Tuesday, March 4, 2014

Chapter 4, part 1 (unedited)

I walked back through town as fast as I could without drawing too much attention to myself. The meeting with Mrs. Bishop had rattled me, and between that and the wind that started to blow across Main Street I was starting to physically shake. My teeth chattered and my hands felt numb. Grabbing the tartan shawl draped loosely from my shoulders I pulled it tighter and reclasped the brooch that held it in place. Everything felt colder after seeing that cane. “You kept yourself together while a monster chased your horse in a snowstorm. You can keep yourself together now,” I whispered with decision. After a few long breaths matched with a slower pace my heart rate slowed and I approached the familiarity of the Depot. I took refuge for what it was: normal, everyday activity. It was the medicine I sought. All those folks bustling around bins of old fruit and vegetables and bolts of cloth reminded me that this was what life was like. Snow beasts, black feet, and mysterious canes were imposing forces - not a usual circumstance of life in the Valley. Having the peace of mind was enough consolation for the now.

As I approached closer to the town’s market I saw Lara and gave her a weak wave, letting her know she was still in my periphery. Lara glanced in recognition quickly but was lost in a bin of onions, search for ones without green shoots sprouting from the tips. Without looking up she shared,

“You might want to check of you horse. He’s acting up and scared a young girl with her mother when they passed by.”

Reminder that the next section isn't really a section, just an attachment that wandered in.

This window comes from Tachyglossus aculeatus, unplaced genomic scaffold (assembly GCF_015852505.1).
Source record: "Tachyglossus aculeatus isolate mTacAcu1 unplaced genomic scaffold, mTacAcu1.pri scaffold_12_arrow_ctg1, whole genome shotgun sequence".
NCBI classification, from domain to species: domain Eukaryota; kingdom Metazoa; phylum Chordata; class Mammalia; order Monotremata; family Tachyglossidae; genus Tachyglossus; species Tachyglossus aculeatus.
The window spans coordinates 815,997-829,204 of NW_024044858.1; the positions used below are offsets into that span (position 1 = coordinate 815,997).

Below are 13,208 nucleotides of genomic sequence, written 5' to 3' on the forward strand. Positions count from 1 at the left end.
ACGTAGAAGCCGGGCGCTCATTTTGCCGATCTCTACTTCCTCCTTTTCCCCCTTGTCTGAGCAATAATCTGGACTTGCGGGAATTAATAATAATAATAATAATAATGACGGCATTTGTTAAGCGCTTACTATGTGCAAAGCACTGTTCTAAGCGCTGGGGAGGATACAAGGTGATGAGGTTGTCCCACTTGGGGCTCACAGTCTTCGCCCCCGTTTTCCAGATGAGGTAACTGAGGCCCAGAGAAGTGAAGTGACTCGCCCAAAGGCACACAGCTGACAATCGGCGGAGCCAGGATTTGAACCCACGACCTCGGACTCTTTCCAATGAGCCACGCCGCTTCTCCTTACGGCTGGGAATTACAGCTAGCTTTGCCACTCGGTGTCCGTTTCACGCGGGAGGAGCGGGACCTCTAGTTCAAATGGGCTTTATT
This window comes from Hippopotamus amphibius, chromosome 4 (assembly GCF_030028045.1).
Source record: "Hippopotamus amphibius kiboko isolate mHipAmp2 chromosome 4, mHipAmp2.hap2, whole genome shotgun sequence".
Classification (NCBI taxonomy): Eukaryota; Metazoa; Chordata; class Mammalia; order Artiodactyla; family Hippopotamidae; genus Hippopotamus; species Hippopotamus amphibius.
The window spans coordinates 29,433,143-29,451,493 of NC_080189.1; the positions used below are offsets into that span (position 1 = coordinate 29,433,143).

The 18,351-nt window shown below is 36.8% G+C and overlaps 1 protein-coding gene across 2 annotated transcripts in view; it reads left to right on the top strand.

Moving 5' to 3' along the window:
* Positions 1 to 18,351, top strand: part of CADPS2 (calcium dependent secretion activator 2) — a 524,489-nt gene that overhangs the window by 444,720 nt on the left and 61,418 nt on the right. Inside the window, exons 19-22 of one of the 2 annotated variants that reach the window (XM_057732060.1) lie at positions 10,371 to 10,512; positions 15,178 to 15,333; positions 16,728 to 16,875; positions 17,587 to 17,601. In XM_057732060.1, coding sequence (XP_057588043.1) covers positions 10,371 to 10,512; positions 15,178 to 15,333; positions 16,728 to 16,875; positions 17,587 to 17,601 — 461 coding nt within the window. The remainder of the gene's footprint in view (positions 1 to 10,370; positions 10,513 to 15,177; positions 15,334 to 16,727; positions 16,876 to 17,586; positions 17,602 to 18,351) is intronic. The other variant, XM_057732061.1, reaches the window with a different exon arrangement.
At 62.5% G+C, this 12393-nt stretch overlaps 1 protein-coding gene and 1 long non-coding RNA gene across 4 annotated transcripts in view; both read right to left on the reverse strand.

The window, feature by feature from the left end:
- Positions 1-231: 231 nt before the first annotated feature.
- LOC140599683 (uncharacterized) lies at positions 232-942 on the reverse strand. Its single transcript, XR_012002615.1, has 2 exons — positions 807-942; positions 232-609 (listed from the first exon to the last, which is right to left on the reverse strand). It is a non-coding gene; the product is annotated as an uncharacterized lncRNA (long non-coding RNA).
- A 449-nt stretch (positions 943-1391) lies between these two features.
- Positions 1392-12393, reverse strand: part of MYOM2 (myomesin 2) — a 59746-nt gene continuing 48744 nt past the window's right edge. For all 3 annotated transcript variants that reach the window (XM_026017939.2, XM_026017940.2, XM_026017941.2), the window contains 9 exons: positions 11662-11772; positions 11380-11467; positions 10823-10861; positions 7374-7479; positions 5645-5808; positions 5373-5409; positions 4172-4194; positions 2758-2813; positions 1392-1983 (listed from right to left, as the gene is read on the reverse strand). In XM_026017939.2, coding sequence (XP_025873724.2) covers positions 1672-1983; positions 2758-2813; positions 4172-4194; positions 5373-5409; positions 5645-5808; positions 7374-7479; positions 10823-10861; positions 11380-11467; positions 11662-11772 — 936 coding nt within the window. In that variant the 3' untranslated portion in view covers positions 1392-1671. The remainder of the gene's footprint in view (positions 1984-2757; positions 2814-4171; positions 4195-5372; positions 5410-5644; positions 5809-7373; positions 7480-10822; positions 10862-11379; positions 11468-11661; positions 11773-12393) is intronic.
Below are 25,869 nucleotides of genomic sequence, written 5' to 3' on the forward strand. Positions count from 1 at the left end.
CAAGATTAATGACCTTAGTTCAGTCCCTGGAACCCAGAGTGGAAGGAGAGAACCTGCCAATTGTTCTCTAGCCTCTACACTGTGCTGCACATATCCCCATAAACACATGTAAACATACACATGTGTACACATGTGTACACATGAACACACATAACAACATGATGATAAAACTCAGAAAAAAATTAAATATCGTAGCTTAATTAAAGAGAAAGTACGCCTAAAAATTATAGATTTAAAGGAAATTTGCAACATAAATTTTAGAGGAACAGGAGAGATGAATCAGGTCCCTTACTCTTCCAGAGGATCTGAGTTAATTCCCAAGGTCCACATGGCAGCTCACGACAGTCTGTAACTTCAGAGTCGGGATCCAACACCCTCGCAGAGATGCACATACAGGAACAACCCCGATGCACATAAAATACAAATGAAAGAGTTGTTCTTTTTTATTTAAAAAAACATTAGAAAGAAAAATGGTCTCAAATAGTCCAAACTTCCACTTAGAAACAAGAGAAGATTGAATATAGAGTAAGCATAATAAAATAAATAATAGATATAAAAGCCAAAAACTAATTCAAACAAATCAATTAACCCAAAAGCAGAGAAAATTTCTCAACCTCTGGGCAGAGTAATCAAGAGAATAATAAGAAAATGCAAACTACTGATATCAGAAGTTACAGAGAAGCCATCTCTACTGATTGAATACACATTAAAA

Lara knew horses and her tone treated it as such but not everyone was used to a thousand pounds of flesh and bone stomping his feet and throwing his head up and down. I could see him from the market’s edge and jogged over to see what the fuss was about. Sir was not himself and part of me was relieved. At least if he was acting it up it wasn’t the curse of Birchthorn and therefore possible to remedy. That relief was quickly replaced with concern. Sir’s eyes were white and his head continued to pull at the hitching post, trying to free himself by pulling it from the ground if need be. A large group of market goers had collected in a semi circle around the big show as I made my way to his large golden head. I grabbed for his halter and his large, white eyes, turned to me and glinted with recognition. I put a hand to his nose and asked him to be quiet and his blew out heavy breaths as his feet changed from stomping to pawing. When Sir seemed calm enough to focus my attention elsewhere I asked the older teenager closest to me if he had seen what caused the fuss? He shrugged and pointed towards the two boys in the oak tree. They had devilish grins on their faces but lacked ammunition, as all the acorns had dropped months before. I yelled up at the two, asking if they were the reason my horse nearly ran off into a crowded market? They looked sheepish and shrugged. I was staring daggers at them when a little girl in a long, blonde, braid interrupted our confrontation. She was dressed well for the weather in tall lace boots and a heavy wool coat. Had I been her age in this valley, it was what I would have worn to church on Christmas Day, but she was here on the edge of a weekday market? She tugged at my shawl.